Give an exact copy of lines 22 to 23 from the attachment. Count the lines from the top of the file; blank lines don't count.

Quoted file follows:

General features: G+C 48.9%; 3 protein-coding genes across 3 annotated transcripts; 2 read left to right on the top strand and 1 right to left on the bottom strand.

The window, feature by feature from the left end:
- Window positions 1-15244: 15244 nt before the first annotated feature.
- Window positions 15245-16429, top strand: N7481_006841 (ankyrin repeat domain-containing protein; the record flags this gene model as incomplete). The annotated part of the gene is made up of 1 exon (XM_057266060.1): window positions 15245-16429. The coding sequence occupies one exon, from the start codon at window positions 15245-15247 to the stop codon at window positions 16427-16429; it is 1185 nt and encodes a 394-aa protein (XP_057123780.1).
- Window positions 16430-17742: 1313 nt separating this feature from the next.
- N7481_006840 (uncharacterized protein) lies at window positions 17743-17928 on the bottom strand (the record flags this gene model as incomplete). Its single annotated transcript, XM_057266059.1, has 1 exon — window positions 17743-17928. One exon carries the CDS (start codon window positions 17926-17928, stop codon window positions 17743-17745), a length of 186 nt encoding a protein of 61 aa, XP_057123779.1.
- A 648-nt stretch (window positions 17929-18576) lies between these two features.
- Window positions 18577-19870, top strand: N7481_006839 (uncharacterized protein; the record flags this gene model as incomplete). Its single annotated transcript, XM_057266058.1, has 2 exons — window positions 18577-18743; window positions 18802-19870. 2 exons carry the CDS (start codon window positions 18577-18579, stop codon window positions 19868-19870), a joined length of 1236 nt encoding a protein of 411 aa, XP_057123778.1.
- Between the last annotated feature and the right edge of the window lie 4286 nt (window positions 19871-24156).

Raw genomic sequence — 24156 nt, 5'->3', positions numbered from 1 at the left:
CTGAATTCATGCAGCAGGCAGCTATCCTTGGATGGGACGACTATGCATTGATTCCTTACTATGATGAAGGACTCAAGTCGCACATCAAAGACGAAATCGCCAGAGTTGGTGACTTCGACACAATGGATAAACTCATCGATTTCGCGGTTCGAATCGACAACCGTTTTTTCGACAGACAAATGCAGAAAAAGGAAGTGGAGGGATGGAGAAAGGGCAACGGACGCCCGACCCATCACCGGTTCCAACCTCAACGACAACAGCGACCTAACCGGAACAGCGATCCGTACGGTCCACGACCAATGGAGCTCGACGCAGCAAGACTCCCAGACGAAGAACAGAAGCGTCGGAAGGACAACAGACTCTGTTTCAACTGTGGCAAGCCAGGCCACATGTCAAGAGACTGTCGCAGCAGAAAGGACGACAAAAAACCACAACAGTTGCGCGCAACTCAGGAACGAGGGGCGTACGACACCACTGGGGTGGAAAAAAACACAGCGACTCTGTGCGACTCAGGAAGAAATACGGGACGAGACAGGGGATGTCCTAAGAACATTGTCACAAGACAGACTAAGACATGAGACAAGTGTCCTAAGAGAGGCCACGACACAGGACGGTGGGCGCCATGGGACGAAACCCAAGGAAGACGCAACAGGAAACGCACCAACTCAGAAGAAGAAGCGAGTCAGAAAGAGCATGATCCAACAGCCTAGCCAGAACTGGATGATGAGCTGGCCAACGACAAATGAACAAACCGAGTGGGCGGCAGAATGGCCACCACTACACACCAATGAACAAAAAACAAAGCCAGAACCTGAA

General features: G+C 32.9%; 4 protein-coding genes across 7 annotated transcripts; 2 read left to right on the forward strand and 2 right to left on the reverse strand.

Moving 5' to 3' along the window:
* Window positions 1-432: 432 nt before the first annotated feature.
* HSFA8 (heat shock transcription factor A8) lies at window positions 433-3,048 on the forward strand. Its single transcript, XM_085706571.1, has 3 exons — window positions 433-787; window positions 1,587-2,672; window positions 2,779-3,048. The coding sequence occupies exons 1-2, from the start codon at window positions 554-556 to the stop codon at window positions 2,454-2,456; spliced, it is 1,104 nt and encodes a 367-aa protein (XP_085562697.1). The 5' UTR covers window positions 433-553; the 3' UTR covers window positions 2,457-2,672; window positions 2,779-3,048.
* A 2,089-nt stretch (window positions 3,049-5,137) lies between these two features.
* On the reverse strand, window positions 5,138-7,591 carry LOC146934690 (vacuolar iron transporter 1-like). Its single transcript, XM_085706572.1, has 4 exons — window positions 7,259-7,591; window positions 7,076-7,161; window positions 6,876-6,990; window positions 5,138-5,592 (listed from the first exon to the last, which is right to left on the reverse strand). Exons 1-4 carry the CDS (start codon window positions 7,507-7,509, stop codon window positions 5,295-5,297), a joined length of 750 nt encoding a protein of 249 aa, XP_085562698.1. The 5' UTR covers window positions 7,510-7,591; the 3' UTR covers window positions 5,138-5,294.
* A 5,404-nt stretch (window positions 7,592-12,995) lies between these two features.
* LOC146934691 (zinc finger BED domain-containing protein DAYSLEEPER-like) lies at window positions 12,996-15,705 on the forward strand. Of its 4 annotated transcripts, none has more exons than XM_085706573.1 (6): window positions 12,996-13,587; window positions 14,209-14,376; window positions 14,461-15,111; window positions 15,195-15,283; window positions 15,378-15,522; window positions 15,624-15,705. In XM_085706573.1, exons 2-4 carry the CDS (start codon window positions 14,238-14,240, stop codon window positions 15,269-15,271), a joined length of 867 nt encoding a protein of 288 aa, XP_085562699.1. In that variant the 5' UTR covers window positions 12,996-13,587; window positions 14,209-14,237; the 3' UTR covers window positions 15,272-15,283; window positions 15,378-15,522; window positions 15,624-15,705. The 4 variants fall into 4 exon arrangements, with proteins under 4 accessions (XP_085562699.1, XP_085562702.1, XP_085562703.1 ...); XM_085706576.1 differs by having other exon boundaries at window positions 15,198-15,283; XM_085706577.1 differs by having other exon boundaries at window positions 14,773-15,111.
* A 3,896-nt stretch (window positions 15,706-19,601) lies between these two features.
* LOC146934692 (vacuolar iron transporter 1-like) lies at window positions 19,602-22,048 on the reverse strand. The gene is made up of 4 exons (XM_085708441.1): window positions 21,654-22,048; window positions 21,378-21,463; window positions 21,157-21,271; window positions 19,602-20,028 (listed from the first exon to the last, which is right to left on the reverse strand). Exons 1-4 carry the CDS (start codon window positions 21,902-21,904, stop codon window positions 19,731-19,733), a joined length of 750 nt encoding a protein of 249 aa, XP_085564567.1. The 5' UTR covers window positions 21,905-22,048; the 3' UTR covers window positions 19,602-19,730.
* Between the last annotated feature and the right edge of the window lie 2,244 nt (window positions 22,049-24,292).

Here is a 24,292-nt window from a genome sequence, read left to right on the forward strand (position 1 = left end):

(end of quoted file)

* Between the last annotated feature and the right edge of the window lie 2,244 nt (window positions 22,049-24,292).

Here is a 24,292-nt window from a genome sequence, read left to right on the forward strand (position 1 = left end):